She Believes in Love

Together with her husband H. Lyman Stebbins, Madeleine Stebbins founded Catholics United for the Faith in 1968.

The apostolate is still going strong today. She spoke with features correspondent Tim Drake about herself, the organization and the re-release, by Sophia Institute Press, of Father Jean d'Elbee's I Believe in Love: A Personal Retreat Based on the Teaching of St. Thérèse of Lisieux.

Tell me a little bit about yourself. Where are you from originally?

My parents came from Switzerland. I was born in Patterson, N.J., as one of five children. My father was a doctor of chemistry and my mother stayed home and took care of the children. My mother did a lot of charitable work during the Depression, and she also took care of refugees from Nazi Germany.

Refugees were always staying in our house. This was how I first met Dietrich von Hildebrand. As a refugee, he came to visit for dinner one evening. I later studied philosophy under him at Fordham University.

Were you raised Catholic?

Yes, but my mother was a convert from the Swiss Reform Church. She was a direct descendant of [Protestant reformer Ulrich] Zwingli and perhaps his first Catholic descendant. My husband, Lyman, was a convert from the Episcopal faith.

How did you and your husband meet?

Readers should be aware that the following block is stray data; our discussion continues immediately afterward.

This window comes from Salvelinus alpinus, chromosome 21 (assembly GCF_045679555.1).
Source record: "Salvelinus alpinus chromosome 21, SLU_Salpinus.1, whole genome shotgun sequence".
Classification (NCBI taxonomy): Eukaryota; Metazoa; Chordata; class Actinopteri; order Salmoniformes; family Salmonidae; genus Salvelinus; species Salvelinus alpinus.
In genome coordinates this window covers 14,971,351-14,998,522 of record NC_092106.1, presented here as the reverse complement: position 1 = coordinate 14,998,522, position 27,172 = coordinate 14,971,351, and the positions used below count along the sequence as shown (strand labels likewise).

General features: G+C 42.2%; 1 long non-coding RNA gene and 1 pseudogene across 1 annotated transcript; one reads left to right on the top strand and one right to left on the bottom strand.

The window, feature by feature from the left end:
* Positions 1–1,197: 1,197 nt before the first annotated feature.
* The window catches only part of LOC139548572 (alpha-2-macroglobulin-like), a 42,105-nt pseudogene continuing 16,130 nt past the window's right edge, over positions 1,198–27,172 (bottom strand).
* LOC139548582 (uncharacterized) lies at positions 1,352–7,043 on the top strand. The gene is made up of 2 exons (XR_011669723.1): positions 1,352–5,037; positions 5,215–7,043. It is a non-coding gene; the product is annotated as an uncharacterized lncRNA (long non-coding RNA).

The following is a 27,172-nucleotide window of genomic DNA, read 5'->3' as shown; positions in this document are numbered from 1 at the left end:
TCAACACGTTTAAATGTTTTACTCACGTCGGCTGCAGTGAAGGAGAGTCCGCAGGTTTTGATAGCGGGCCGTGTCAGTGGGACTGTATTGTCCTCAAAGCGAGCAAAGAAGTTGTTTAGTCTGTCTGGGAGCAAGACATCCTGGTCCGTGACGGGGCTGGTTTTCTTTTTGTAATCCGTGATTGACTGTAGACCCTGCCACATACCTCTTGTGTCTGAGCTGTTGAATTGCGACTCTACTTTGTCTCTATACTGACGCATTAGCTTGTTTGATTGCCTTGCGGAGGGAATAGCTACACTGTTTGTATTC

We met through a friend of Dietrich von Hildebrand's, Dr. Baldwin Schwarz. They both lived in the same apartment building on Central Park West. Both Lyman and I were Benedictine oblates, as was Dr. Schwarz. I was introduced to Lyman one day when I went to pick something up from the Schwarz residence. Lyman was a graduate of Yale, and at the time he was a stockbroker on Wall Street. We met often at Dr. Schwarz's and Dr. von Hildebrand's.

What led you to found Catholics United for the Faith?

There was, first of all, the time in 1967 when Pope Paul VI issued The Credo of the People of God. Lyman felt very strongly that Pope Paul VI was trying to stem the faithlessness of the age. Then there were massive uprisings against the Holy Father's encyclical Humanae Vitae in 1968. Lyman felt right from the beginning that the revolt against Humanae Vitae was only the latest symptom of a general dimming of the faith that had taken place over the previous years.

There was also a great deal of confusion because of the loud voices of dissenting theologians. Lyman felt that it was our duty to applaud and support the Holy Father, and that the only remedy to this general disaster of dissenting voices was to build up the faith and spread the faith in whatever way that we could.

Lyman believed that we must at all times be totally obedient and submissive to our Holy Father the Pope and the bishops in union with him. What the magisterium teaches with authority is the faith. This then led to the creation of CUF.

How did you discover the book I Believe in Love?

In 1971, Lyman and I were in Rome at the Hotel Columbus. In walked a Frenchman named Pierre Lemaire. He was the head of Tequi publishing in France and was a very holy man. He had a book with him, Croire a l'Amour by Father Jean du Coeur de Jesus d'Elbee, which he handed to us and said, “I want you to read this book.”